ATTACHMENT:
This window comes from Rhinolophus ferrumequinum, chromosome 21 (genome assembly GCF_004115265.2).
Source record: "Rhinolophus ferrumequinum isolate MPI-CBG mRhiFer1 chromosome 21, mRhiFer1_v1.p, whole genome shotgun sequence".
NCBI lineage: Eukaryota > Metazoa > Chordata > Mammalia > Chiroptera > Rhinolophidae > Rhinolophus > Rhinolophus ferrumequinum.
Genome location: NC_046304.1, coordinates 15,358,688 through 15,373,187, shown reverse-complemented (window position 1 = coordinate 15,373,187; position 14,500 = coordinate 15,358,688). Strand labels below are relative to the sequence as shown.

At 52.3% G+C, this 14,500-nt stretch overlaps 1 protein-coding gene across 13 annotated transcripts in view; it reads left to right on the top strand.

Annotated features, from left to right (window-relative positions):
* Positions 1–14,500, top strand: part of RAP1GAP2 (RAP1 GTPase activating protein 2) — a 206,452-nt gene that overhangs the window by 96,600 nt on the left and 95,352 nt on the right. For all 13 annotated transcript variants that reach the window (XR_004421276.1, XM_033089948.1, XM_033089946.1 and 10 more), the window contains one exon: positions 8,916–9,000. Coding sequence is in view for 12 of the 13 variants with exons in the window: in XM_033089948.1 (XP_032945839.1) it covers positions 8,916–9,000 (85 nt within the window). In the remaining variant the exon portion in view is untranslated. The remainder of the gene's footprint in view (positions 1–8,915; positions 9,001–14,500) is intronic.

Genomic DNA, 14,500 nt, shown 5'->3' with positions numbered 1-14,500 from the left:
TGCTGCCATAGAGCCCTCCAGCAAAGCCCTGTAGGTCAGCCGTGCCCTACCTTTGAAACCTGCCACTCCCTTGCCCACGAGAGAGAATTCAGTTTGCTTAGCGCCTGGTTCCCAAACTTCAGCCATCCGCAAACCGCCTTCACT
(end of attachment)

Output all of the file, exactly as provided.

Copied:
This window comes from Rhinolophus ferrumequinum, chromosome 21 (genome assembly GCF_004115265.2).
Source record: "Rhinolophus ferrumequinum isolate MPI-CBG mRhiFer1 chromosome 21, mRhiFer1_v1.p, whole genome shotgun sequence".
NCBI lineage: Eukaryota > Metazoa > Chordata > Mammalia > Chiroptera > Rhinolophidae > Rhinolophus > Rhinolophus ferrumequinum.
Genome location: NC_046304.1, coordinates 15,358,688 through 15,373,187, shown reverse-complemented (window position 1 = coordinate 15,373,187; position 14,500 = coordinate 15,358,688). Strand labels below are relative to the sequence as shown.

At 52.3% G+C, this 14,500-nt stretch overlaps 1 protein-coding gene across 13 annotated transcripts in view; it reads left to right on the top strand.

Annotated features, from left to right (window-relative positions):
* Positions 1–14,500, top strand: part of RAP1GAP2 (RAP1 GTPase activating protein 2) — a 206,452-nt gene that overhangs the window by 96,600 nt on the left and 95,352 nt on the right. For all 13 annotated transcript variants that reach the window (XR_004421276.1, XM_033089948.1, XM_033089946.1 and 10 more), the window contains one exon: positions 8,916–9,000. Coding sequence is in view for 12 of the 13 variants with exons in the window: in XM_033089948.1 (XP_032945839.1) it covers positions 8,916–9,000 (85 nt within the window). In the remaining variant the exon portion in view is untranslated. The remainder of the gene's footprint in view (positions 1–8,915; positions 9,001–14,500) is intronic.

Genomic DNA, 14,500 nt, shown 5'->3' with positions numbered 1-14,500 from the left:
TGCTGCCATAGAGCCCTCCAGCAAAGCCCTGTAGGTCAGCCGTGCCCTACCTTTGAAACCTGCCACTCCCTTGCCCACGAGAGAGAATTCAGTTTGCTTAGCGCCTGGTTCCCAAACTTCAGCCATCCGCAAACCGCCTTCACT